by Heinrich Hoffmann
This is a very nice book. This is a children’s book. This is not a very nice children’s book.
The original Struwwelpeter (“Slovenly Peter”) appeared in Germany in 1845. The story of the book and its author is more conventional than you’d think, given this collection of tales about bad children and their eventual downfall. One look at its contents, and you realize that people like Edward Gorey and Roald Dahl (in Charlie and the Chocolate Factory ) were extremely talented at what they did, but not necessarily doing anything new.
This reissue from Feral House adds perspective and dimension to the original release, by not only reprinting the stories as they first appeared, but also providing a historical overview of the book (by Jack Zipes) and versions with artwork way more congruent with the gruesome text, courtesy of Sarita Vendetta. Like an accident on the side of the road, looking at these images is equal parts fascination and repulsion. The “Color Painting of the Scissor Man,” a “bonus” I’d presume, is especially disturbing, with its caged toddler and Silence of the Lambs/Nighbreed overtones.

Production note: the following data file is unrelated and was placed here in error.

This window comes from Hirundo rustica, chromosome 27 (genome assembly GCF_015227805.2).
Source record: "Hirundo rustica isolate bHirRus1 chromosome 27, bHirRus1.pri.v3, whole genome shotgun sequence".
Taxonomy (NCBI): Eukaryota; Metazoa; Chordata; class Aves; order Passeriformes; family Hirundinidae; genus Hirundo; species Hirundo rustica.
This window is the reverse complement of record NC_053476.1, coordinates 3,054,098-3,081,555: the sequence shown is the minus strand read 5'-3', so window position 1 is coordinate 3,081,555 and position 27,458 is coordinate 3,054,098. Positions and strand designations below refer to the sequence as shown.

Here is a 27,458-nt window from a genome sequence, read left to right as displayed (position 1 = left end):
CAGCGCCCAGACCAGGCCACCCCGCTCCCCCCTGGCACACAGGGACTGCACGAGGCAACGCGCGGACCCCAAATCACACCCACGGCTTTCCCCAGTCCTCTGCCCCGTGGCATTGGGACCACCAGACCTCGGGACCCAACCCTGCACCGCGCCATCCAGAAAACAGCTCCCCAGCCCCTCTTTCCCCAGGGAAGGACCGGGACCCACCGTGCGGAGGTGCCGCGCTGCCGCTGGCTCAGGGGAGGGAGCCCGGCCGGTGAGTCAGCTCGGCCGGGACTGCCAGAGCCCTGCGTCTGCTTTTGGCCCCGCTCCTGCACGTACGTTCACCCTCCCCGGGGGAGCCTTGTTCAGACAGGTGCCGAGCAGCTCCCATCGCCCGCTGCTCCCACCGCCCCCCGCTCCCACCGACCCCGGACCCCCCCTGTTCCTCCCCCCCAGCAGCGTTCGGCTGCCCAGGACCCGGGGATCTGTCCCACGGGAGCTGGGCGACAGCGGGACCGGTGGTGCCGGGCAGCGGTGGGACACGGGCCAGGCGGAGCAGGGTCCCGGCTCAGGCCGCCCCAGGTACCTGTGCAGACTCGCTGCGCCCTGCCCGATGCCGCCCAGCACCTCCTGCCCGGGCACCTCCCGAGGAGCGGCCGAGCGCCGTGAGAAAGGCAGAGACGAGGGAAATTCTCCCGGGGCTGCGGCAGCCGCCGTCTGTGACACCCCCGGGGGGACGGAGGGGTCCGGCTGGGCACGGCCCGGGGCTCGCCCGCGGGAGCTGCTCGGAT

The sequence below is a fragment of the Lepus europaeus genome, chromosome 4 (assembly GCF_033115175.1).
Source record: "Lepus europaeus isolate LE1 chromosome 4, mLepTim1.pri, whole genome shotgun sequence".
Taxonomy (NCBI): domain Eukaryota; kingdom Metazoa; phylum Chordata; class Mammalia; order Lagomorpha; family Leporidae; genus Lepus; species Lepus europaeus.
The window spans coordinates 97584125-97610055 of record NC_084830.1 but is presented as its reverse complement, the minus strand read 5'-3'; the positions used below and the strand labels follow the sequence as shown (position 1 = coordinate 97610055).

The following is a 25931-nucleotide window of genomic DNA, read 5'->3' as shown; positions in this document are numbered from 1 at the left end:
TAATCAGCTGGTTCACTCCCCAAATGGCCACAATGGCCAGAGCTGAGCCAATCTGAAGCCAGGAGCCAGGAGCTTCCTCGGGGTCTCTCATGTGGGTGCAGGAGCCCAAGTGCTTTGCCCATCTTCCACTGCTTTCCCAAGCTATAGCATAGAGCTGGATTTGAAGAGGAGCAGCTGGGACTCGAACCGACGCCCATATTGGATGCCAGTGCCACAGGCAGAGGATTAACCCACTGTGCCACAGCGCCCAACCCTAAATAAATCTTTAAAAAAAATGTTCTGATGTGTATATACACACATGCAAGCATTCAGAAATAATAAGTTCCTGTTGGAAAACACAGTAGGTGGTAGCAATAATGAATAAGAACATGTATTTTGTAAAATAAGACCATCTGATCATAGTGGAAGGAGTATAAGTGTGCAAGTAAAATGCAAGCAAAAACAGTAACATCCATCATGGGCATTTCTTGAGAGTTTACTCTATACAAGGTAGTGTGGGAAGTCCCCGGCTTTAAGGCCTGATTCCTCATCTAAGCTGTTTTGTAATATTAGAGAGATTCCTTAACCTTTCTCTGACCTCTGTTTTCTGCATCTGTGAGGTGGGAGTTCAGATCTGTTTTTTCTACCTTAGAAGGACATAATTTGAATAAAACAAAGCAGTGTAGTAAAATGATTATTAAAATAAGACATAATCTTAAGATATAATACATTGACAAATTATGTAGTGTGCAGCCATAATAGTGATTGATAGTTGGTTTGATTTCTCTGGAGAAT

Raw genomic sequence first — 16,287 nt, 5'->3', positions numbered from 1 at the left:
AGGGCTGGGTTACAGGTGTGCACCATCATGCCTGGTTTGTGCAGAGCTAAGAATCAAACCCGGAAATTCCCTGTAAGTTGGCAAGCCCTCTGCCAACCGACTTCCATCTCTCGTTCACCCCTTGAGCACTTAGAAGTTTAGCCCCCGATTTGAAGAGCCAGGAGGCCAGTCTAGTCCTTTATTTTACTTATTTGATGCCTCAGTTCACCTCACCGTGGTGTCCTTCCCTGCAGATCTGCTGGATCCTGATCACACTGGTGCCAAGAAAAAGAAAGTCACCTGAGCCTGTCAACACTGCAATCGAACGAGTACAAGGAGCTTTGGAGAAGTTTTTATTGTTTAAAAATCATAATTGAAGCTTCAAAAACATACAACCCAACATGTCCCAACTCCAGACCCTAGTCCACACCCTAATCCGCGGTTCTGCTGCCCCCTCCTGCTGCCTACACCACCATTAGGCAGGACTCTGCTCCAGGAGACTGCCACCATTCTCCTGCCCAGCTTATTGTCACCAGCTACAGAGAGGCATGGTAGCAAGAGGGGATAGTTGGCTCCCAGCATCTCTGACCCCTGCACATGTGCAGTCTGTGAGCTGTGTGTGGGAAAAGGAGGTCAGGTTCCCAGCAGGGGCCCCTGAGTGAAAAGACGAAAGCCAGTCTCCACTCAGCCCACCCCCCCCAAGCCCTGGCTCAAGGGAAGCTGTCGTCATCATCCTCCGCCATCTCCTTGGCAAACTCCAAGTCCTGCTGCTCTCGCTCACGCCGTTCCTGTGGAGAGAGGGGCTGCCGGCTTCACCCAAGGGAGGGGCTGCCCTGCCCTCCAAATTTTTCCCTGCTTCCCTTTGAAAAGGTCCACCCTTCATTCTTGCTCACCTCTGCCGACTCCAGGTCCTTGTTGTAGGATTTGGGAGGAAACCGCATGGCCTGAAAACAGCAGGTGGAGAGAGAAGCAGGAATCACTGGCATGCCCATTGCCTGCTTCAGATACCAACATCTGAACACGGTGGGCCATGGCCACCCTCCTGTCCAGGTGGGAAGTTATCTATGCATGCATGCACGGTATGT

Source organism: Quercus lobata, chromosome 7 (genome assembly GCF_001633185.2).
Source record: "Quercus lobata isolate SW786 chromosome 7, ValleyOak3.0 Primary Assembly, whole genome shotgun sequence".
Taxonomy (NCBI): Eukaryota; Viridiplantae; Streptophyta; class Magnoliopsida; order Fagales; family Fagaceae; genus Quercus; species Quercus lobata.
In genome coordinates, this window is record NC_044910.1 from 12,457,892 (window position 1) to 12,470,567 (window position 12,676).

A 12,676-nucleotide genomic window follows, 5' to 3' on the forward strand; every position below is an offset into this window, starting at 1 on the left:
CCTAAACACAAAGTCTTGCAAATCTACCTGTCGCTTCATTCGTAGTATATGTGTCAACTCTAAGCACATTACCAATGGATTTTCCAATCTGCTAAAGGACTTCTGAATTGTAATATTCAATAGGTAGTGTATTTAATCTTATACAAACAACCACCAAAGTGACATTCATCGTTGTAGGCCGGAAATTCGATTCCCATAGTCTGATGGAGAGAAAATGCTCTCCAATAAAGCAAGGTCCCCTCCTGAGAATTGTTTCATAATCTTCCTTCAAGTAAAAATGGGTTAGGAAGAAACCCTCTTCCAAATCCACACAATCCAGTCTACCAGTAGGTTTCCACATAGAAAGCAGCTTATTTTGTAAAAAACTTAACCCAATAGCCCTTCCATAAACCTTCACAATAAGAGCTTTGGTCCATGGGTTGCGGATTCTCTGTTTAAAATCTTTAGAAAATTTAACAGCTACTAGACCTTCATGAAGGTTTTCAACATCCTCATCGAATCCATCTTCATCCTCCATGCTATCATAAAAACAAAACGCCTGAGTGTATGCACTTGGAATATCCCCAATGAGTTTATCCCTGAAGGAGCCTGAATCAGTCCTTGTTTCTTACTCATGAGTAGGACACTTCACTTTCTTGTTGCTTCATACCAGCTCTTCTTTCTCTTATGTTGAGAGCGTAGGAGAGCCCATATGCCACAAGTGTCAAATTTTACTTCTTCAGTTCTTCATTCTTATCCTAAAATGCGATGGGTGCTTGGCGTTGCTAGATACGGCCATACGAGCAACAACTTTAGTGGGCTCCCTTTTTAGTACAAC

To sum it up, I may be the kind of out-there parent that would willingly read the tales in Struwwelpeter to my kids, but I’d be hesitant about having to explain some of the updated artwork, which is truly the stuff of childhood nightmares. This one’s for the big kids…
Feral House, 2352 Lincoln Blvd. #359, Venice, CA 90291; http://www.feralhouse.com